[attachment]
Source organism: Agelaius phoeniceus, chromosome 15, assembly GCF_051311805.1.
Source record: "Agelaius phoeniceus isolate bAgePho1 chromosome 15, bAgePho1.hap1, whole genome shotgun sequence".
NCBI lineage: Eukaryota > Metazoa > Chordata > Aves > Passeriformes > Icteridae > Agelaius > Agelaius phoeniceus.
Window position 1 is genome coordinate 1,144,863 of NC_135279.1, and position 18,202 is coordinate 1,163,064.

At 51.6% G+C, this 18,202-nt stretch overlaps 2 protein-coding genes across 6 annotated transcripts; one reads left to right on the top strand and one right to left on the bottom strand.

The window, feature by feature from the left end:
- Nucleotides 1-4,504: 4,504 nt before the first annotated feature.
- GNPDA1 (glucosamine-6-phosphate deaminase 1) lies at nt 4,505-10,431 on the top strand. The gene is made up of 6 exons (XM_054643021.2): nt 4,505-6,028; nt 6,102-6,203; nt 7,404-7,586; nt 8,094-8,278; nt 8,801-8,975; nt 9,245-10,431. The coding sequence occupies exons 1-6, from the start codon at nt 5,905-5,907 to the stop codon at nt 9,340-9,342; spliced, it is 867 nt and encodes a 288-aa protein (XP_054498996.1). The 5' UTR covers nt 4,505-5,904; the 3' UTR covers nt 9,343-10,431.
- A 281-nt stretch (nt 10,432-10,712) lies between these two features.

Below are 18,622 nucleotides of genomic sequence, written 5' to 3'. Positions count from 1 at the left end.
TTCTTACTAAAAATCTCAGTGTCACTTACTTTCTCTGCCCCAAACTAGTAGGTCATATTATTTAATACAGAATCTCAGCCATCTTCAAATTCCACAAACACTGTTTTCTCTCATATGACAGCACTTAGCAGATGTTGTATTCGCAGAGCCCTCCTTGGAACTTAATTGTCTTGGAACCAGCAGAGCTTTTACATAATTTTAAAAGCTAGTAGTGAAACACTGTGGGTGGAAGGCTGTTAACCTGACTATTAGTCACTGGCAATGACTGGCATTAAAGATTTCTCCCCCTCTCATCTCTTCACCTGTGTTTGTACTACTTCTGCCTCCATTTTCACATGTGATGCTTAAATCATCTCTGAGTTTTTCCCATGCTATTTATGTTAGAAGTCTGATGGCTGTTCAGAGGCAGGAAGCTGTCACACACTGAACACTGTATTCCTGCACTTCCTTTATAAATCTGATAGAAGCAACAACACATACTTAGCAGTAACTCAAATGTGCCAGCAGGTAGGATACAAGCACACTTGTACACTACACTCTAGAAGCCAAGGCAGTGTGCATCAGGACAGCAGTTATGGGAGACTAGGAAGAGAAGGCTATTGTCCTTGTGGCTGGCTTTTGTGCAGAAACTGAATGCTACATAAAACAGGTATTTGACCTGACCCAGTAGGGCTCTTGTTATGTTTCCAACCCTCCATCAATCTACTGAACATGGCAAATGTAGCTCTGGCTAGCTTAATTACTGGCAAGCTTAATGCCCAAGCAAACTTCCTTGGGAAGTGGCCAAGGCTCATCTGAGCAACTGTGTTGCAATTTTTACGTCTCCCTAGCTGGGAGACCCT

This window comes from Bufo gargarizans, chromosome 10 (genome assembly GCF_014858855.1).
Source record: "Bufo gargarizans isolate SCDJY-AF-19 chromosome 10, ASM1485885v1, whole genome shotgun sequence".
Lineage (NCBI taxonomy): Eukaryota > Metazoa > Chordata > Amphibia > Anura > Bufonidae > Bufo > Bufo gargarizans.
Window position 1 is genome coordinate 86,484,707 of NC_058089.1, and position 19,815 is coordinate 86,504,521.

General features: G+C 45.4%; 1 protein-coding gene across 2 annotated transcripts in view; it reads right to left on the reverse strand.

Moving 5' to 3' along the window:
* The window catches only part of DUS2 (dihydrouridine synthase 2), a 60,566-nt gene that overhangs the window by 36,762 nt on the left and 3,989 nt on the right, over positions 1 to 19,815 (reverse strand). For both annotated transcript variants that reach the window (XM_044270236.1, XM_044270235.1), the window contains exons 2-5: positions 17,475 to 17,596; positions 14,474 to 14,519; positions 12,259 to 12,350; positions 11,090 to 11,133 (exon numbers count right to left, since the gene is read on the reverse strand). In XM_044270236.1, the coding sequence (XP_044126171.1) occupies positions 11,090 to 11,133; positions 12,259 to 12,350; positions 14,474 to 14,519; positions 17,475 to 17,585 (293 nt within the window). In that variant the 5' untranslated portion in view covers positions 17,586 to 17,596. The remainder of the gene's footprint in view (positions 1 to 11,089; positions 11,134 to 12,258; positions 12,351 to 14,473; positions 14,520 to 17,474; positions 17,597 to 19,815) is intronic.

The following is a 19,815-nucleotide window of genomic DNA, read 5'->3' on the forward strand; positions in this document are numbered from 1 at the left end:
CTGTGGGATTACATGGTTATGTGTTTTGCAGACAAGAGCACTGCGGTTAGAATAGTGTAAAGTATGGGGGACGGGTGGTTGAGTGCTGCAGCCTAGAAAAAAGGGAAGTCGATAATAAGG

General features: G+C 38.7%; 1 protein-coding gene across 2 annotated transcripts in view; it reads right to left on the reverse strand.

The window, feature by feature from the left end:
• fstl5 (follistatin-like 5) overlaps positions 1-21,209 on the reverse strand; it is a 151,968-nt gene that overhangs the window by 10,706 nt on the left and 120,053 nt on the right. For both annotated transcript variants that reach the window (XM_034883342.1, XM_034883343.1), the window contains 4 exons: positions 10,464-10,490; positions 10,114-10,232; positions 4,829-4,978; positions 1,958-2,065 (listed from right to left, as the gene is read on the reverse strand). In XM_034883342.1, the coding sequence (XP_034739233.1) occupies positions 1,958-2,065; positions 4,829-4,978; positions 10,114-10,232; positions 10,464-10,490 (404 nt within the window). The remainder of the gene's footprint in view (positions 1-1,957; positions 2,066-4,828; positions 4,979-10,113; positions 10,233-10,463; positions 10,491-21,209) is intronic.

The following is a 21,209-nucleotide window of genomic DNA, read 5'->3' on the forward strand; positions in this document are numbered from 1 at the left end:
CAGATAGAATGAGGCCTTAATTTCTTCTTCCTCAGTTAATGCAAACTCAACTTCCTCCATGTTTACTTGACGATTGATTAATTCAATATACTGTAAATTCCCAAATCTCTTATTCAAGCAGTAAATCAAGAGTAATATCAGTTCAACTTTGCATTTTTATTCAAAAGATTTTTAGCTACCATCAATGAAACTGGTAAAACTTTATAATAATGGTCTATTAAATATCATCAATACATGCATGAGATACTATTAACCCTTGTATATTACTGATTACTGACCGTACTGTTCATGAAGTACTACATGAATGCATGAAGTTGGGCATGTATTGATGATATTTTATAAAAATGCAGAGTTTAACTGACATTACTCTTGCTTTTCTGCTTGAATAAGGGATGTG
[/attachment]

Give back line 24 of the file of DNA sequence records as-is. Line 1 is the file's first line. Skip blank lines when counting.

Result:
The following is a 21,209-nucleotide window of genomic DNA, read 5'->3' on the forward strand; positions in this document are numbered from 1 at the left end: